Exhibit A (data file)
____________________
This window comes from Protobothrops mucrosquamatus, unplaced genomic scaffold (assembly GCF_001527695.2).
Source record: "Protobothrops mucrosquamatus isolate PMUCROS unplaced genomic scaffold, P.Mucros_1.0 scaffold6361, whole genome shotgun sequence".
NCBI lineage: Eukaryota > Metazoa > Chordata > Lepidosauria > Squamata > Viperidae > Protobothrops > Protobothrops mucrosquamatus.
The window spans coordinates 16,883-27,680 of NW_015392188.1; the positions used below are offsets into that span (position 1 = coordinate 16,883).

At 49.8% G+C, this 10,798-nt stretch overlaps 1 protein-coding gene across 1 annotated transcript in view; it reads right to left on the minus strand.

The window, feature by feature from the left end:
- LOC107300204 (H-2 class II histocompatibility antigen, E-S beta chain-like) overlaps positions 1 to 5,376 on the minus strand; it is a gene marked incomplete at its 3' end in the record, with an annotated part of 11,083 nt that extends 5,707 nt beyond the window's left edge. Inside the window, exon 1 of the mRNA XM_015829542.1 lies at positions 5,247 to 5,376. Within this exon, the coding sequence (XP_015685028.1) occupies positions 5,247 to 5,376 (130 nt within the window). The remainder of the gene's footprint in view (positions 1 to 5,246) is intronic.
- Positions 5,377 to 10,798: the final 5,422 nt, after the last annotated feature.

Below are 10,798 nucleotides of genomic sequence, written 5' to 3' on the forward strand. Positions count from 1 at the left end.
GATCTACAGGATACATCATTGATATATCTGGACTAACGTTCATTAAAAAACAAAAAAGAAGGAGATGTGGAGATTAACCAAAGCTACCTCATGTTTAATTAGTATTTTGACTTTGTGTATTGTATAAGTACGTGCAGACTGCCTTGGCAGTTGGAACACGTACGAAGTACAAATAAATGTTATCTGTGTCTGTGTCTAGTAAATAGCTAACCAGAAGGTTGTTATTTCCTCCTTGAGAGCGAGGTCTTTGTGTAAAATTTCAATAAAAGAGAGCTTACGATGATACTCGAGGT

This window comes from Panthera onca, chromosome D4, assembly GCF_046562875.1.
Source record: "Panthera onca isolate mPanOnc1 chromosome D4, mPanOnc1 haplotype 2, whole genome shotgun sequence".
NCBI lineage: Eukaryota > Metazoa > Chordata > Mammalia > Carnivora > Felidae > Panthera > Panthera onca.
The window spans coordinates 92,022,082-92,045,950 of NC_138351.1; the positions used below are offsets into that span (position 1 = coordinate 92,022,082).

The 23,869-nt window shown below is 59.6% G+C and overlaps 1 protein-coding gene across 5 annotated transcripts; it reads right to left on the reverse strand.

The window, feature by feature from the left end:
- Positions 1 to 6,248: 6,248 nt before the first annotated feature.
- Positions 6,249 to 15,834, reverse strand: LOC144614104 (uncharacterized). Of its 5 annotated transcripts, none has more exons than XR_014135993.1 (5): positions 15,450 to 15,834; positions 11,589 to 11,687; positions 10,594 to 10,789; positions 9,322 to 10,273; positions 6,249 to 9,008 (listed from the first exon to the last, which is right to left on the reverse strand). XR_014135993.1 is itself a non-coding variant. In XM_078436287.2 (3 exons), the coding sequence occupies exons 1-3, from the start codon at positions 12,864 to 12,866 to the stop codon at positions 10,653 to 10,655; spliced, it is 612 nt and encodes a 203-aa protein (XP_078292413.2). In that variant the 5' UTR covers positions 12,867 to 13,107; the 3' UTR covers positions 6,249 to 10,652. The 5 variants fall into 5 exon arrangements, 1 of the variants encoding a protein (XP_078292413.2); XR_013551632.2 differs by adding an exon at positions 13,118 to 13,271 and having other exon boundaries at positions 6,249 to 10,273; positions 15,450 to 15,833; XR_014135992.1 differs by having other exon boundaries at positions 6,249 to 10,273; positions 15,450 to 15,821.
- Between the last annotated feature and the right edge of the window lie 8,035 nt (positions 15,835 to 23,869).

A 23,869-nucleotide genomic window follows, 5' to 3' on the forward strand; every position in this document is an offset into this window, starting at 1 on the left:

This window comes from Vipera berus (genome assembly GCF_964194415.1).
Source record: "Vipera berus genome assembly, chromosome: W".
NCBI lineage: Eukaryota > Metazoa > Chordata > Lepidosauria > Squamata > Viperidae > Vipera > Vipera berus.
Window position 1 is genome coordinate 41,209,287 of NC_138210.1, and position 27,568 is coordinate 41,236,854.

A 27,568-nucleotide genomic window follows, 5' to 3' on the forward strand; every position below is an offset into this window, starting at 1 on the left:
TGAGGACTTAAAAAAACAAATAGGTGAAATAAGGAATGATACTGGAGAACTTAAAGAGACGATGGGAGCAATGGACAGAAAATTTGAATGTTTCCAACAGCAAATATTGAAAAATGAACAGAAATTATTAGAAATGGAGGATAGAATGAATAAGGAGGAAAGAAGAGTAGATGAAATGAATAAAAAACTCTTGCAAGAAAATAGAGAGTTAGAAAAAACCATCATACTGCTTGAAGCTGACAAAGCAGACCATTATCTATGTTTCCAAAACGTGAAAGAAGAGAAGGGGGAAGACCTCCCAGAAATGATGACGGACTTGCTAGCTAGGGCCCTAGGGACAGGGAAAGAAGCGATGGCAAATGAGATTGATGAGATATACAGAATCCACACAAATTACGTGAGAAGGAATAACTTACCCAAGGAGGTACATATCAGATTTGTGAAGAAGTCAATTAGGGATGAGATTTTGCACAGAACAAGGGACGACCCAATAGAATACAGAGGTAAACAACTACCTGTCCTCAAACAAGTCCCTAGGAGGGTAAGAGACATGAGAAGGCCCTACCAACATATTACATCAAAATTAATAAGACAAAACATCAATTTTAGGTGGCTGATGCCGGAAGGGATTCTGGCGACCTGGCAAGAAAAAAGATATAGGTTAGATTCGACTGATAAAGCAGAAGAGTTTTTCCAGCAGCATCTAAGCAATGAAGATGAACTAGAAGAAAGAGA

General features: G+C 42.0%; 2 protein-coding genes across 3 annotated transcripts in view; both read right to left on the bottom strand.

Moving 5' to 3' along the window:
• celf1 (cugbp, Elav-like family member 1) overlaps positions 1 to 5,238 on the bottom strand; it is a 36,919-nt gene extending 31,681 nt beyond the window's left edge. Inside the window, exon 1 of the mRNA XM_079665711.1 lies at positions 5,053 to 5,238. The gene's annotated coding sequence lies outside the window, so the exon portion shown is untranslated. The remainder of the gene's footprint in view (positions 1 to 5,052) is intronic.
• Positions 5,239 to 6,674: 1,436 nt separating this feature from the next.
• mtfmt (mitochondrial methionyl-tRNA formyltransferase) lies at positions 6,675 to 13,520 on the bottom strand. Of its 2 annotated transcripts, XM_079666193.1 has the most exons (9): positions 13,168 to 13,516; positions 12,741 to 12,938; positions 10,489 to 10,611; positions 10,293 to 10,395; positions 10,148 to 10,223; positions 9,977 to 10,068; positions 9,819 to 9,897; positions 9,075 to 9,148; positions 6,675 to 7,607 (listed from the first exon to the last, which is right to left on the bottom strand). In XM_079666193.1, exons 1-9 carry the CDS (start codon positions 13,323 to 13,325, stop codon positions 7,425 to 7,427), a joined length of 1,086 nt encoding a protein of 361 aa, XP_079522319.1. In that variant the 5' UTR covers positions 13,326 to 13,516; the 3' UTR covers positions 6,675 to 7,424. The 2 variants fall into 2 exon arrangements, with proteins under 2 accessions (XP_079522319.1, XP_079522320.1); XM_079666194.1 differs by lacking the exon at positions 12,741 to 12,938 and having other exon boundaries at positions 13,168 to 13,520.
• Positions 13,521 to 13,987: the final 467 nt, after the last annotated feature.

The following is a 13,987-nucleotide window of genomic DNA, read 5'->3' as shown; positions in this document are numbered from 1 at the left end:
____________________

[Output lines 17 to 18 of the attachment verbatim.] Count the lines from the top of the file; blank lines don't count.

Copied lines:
- Positions 1 to 6,248: 6,248 nt before the first annotated feature.
- Positions 6,249 to 15,834, reverse strand: LOC144614104 (uncharacterized). Of its 5 annotated transcripts, none has more exons than XR_014135993.1 (5): positions 15,450 to 15,834; positions 11,589 to 11,687; positions 10,594 to 10,789; positions 9,322 to 10,273; positions 6,249 to 9,008 (listed from the first exon to the last, which is right to left on the reverse strand). XR_014135993.1 is itself a non-coding variant. In XM_078436287.2 (3 exons), the coding sequence occupies exons 1-3, from the start codon at positions 12,864 to 12,866 to the stop codon at positions 10,653 to 10,655; spliced, it is 612 nt and encodes a 203-aa protein (XP_078292413.2). In that variant the 5' UTR covers positions 12,867 to 13,107; the 3' UTR covers positions 6,249 to 10,652. The 5 variants fall into 5 exon arrangements, 1 of the variants encoding a protein (XP_078292413.2); XR_013551632.2 differs by adding an exon at positions 13,118 to 13,271 and having other exon boundaries at positions 6,249 to 10,273; positions 15,450 to 15,833; XR_014135992.1 differs by having other exon boundaries at positions 6,249 to 10,273; positions 15,450 to 15,821.